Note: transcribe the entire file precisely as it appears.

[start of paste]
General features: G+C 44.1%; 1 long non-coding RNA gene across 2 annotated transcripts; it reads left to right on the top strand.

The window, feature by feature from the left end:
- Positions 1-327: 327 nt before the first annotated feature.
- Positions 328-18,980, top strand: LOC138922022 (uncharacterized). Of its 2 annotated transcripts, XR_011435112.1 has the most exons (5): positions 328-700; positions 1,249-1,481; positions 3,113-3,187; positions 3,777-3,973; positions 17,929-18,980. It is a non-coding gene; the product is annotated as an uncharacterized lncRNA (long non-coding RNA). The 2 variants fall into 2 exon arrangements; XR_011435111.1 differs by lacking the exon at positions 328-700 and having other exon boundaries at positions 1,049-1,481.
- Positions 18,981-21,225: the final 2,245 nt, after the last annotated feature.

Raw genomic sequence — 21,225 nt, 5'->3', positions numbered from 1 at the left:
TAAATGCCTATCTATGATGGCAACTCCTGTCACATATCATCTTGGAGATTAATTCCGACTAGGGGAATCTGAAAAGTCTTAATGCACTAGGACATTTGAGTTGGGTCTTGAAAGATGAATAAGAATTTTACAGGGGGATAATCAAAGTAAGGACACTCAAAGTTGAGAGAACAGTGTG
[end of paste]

General features: G+C 44.1%; 1 long non-coding RNA gene across 2 annotated transcripts; it reads left to right on the top strand.

The window, feature by feature from the left end:
- Positions 1-327: 327 nt before the first annotated feature.
- Positions 328-18,980, top strand: LOC138922022 (uncharacterized). Of its 2 annotated transcripts, XR_011435112.1 has the most exons (5): positions 328-700; positions 1,249-1,481; positions 3,113-3,187; positions 3,777-3,973; positions 17,929-18,980. It is a non-coding gene; the product is annotated as an uncharacterized lncRNA (long non-coding RNA). The 2 variants fall into 2 exon arrangements; XR_011435111.1 differs by lacking the exon at positions 328-700 and having other exon boundaries at positions 1,049-1,481.
- Positions 18,981-21,225: the final 2,245 nt, after the last annotated feature.

Raw genomic sequence — 21,225 nt, 5'->3', positions numbered from 1 at the left:
TAAATGCCTATCTATGATGGCAACTCCTGTCACATATCATCTTGGAGATTAATTCCGACTAGGGGAATCTGAAAAGTCTTAATGCACTAGGACATTTGAGTTGGGTCTTGAAAGATGAATAAGAATTTTACAGGGGGATAATCAAAGTAAGGACACTCAAAGTTGAGAGAACAGTGTG